This is only the second Tuckman book I have read and it confirms my estimation she was a readers digest level historian. This has been a surprise to me because her Guns of August had near mythical standing. And thus I was actually angered when I listened to that travesty. I had just finished A World Undone and gave it five stars. So decided to find out her take on the origins of WWI.

    IMHO she very seriously erred. Worse then that, I believe she must have willfully committed historical malpractice. Why or to what end is mystery. Accordingly, I recommend readers review the corresponding August part of the other book.

    I do recommend this book for people, who, like me have only a passing knowledge of pre WWI American history. German efforts to divert American attention to threats from a dreamed of Japanese/Latin American alliance were actually rather sinister and plausible.

    Further, the Allied Powers won the war on the Western Front before America ground forces piled on at the end. All of the several German offenses in the first half of the year failed spectacularly. The Germans were in full retreat when America forces were prematurely committed only days before the German withdrawal became apparent.



    0 of 0 people found this review helpful
  •  
    Thomas J. Tague NH 05-09-16
    Thomas J. Tague NH 05-09-16 Member Since 2014

    ttague2005

    HELPFUL VOTES
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    "Simply wonderful"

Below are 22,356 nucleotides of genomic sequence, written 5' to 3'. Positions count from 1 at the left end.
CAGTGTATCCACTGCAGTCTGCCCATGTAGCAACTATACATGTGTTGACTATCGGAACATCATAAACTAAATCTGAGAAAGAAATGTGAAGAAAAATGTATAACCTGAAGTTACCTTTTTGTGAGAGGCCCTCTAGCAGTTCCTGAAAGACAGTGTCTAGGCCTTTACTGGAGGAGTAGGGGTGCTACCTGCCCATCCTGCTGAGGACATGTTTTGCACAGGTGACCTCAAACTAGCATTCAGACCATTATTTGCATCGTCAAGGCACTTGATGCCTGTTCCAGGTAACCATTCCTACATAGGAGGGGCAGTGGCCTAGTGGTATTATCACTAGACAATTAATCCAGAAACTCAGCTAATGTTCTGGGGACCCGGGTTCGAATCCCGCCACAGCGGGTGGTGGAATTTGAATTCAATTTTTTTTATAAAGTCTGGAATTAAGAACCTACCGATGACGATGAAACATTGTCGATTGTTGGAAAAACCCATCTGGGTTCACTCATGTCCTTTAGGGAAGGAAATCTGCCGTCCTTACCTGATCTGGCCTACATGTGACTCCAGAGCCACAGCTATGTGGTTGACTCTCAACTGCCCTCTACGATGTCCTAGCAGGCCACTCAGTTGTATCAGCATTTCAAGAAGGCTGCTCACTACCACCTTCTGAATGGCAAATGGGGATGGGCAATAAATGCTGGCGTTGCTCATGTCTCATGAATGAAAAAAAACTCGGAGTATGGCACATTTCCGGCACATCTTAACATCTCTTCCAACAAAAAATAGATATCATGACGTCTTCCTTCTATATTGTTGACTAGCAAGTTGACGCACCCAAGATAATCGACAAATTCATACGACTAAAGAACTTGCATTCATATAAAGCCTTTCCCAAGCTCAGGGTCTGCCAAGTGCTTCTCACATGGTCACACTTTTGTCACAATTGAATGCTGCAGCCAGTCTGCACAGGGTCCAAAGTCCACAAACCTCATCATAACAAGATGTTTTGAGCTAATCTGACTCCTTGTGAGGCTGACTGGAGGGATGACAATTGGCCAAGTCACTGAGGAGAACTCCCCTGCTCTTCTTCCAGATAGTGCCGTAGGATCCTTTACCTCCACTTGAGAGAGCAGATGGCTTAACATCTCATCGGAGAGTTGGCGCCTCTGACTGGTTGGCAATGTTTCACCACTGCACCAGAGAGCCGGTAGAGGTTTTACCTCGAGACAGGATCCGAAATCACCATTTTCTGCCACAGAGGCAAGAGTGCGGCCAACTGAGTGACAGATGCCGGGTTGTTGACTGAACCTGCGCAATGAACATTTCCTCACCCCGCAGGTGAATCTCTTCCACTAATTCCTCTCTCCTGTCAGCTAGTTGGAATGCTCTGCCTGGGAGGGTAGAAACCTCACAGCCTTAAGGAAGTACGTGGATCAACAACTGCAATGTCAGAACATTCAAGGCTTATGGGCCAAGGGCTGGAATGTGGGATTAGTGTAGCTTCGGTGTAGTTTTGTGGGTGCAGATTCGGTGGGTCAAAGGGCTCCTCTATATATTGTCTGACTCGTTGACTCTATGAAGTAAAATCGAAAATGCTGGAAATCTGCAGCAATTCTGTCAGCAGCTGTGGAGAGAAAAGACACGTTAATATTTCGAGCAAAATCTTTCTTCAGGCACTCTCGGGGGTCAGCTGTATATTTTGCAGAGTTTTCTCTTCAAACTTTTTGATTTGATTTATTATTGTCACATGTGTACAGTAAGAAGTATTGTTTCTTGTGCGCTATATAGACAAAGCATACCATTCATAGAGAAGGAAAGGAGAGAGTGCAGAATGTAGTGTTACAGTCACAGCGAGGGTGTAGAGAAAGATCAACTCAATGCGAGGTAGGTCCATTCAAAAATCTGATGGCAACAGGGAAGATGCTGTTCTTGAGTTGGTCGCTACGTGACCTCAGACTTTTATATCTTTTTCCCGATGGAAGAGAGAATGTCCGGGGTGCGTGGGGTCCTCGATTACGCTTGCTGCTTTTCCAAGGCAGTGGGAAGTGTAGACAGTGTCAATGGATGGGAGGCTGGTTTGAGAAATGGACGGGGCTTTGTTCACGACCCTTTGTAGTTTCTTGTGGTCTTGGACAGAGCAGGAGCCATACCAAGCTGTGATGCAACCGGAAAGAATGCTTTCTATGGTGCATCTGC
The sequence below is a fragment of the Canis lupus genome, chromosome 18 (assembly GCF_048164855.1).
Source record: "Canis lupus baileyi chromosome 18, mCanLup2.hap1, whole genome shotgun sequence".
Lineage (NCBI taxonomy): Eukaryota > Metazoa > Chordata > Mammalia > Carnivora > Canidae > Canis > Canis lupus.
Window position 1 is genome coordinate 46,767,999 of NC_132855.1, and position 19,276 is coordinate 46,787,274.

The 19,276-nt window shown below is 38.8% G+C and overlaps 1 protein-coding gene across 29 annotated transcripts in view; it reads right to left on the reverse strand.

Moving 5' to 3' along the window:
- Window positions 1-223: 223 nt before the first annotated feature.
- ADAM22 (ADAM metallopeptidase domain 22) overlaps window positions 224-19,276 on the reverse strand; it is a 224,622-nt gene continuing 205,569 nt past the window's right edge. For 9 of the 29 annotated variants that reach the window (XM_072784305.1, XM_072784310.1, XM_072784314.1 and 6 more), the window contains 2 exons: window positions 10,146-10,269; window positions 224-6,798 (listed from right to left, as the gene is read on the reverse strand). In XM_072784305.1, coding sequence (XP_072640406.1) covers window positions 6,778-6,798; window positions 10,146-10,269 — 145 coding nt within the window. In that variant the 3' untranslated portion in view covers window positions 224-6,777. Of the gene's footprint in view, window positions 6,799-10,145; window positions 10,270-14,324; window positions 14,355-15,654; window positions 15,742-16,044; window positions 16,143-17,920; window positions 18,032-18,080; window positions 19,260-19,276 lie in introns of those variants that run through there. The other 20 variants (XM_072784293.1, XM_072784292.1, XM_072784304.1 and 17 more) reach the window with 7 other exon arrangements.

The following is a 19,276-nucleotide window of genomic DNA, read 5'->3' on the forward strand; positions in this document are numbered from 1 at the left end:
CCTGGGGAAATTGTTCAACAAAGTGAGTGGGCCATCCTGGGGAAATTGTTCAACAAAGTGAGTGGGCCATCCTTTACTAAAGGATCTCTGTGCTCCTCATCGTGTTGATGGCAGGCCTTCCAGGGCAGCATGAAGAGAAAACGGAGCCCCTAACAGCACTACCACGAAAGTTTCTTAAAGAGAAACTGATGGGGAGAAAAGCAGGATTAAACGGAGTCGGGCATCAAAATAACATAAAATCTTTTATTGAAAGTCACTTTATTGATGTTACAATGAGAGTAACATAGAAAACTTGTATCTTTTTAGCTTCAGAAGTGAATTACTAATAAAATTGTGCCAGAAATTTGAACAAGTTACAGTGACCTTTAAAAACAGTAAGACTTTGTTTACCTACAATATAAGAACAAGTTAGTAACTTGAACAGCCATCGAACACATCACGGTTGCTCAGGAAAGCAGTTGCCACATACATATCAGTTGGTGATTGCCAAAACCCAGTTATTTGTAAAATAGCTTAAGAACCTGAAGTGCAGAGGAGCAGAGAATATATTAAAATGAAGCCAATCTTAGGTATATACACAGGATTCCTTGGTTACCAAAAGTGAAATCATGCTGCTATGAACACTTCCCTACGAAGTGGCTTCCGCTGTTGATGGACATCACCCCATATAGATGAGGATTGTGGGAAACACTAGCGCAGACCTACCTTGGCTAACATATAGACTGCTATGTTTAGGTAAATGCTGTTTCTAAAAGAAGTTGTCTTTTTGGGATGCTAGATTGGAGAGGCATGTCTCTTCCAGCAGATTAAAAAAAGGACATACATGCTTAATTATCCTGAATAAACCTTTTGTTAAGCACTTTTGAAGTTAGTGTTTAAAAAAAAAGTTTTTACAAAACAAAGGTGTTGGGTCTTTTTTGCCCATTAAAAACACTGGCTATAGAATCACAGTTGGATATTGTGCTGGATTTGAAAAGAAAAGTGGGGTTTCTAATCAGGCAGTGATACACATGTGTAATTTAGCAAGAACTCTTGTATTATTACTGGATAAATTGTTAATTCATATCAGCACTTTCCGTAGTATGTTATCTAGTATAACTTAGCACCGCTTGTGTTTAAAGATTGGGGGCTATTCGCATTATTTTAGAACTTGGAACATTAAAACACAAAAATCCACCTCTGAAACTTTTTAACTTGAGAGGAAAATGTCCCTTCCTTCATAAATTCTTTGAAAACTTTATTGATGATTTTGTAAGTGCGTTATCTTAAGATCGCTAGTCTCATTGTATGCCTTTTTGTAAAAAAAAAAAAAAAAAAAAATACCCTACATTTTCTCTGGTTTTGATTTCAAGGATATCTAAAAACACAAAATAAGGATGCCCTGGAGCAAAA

This is another in depth treatise of history well done by Barbara Tuchman. I give this my highest recommendation.

    0 of 0 people found this review helpful
  •  
    Amazon Customer Ontario, CA USA 05-07-16
    Amazon Customer Ontario, CA USA 05-07-16 Member Since 2013

    Linneaus

    ratings
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    23
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    "It was easy to understand and follow with names a"

    it was easy to follow understand and gave a clear time line. The story made Wilson's change more realistic not just politics as usual.

    0 of 0 people found this review helpful
  •  
    Timothy Cromarty, United Kingdom 08-04-15
    Timothy Cromarty, United Kingdom 08-04-15
    HELPFUL VOTES
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    "Great story but not an easy listen"

    This history is packed with characters and twists and turns, being an ignorant geek I had never heard of this episode of history, the incompetence of the diplomats and the poor strategy of both the German military and the American president offset against the surprising competence and efficiency of the codebreakers in room 40.

    It is a hard listen as it needed to be read a little more slowly to allow the dense information in the story to be absorbed. Still worth the effort as it explained a lot to this ignoramus.

    0 of 0 people found this review helpful